Left alone in the dark, Corrigan spent his time with the only activities available to him: sleeping and praying. Sleep came in fits. If he was not awakened by the vermin sharing his cell, it was the dreams. His malnourished mind was giving him bizarre, hallucinatory nightmares. He would wake with a start, but be unable to recall anything.

More distressing than his fatigue, prayer was equally unfulfilling as sleep. Despite his repeated efforts, Corrigan was unable to reach the Light. He was unable to plead to it for help. He was unable to draw strength and resolve from it.

For the first time in his life, Corrigan was truly on his own. He decided to make one last attempt at communicating with his captor. As his next feeding approached, Corrigan weakly called out. His voice had grown raspy from his tiredness and long silence. "Please. Speak with me."


He tried again on what he presumed to be the next day. "If you do not say something, I may die from madness."

Again, nothing.

At the end of his wits, Corrigan found himself actually sobbing when he was next visited. "If you will not speak, at least light a torch. Bring me a light so I may know the world still exists beyond these bars. I can take no more." Rather his words or his emotions got through, Corrigan heard the visitor hesitate, even if only for the briefest second. He could not let this opportunity pass. "Yes! A light. A torch, a candle, an ember, even. Return my sight, and I can carry on." The visitor stood there, silent as ever for a long moment, then turned and left.

Believing he had gotten through to the jailer, Corrigan anxiously awaited his next feeding. Bashing his head against the wall began to seem like a promising option if he was disappointed. In time, the footsteps returned. He was given his meager meal, but the footsteps did not leave. He heard a match strike, and a small candle was lit.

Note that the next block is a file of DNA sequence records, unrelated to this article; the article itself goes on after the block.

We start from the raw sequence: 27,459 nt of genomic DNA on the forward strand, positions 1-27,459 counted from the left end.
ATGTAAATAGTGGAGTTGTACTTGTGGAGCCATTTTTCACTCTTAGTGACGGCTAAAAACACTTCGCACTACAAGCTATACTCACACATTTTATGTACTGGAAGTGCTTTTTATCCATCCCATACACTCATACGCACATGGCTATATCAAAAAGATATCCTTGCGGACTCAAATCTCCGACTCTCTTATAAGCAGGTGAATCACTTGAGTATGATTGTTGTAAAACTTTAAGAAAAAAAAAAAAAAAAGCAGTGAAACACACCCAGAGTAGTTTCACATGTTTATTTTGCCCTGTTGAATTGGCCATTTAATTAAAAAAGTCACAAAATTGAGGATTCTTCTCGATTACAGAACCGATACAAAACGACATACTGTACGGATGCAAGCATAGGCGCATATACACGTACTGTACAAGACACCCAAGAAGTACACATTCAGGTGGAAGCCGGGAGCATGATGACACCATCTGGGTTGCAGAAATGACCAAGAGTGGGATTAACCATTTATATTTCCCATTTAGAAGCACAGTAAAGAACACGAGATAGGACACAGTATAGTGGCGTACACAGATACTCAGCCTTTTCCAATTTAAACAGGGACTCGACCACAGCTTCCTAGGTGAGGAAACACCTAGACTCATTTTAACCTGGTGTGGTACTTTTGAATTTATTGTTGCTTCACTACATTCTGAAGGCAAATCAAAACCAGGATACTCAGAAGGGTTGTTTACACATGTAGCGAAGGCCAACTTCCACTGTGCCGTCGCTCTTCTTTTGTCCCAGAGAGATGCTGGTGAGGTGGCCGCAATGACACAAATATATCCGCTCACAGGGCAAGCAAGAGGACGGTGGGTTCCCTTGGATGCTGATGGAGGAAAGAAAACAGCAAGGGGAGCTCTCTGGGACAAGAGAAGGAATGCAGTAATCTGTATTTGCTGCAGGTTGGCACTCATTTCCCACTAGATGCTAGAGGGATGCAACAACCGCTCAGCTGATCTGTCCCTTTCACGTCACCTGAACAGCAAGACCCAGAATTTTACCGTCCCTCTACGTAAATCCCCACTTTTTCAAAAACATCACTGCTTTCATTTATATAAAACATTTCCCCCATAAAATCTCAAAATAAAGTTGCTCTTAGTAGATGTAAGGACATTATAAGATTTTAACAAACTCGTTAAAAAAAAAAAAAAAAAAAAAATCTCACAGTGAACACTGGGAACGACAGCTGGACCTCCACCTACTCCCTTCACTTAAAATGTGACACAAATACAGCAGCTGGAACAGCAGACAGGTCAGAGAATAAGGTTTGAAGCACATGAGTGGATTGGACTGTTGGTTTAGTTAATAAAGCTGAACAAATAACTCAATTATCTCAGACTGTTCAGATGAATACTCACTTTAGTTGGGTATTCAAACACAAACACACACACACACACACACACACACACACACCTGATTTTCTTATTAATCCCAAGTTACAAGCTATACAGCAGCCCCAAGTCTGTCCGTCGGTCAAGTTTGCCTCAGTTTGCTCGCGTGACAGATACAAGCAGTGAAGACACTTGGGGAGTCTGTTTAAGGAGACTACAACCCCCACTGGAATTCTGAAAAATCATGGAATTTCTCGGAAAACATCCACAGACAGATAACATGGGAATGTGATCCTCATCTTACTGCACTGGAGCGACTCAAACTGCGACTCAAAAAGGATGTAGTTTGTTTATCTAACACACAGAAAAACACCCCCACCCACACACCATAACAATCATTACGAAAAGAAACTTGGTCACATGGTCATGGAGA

Even the tiny flame was too much for Corrigan's eyes. It took several minutes for them to adjust. A figure was seated outside his cell. Small, slender, perhaps even feminine. As his vision slowly grew sharper, a face came into view. A face with piercing green eyes.

"You! You're the woman from the city. You lied, you led me here. You're responsible for my torture."

"I am not responsible for your torture, Paladin. That has not even begun yet. I also spoke no lies. My sister was being held captive. I merely traded your life for hers."

"Then why help me now?"

"I may be outside these bars, but I am no less a prisoner here than you. I harbor no love for the ones who put you in here, and could no longer ignore your helplessness."

"So, you now have pity for me?"

"No, Paladin. Much like yourself, I am alone here. I have freedom of movement, but no companionship. They could decide at any moment that I have outlived my usefulness."

"Why now? Why not when I first called out?"

"I feared for my life. If I were caught speaking with you, I could find myself in the next cell. However, tonight, they are performing a ritual of some sort, preparing for your treatment on the morrow. I would like to bear my soul to you, Paladin. I have wronged you and would like your forgiveness. My life has not been an easy one."

"Very well, woman. It seems you have a captive audience. Speak, though you will not be likely to find forgiveness from me."

"My name is Sylphine, and this is my story..."

Syrana said...
September 24, 2009 at 7:05 PM  

As I said on Twitter, excellent job. And, yes, it gave me chills. I really had thought he was going in to save Sylphine, not that she sent him there.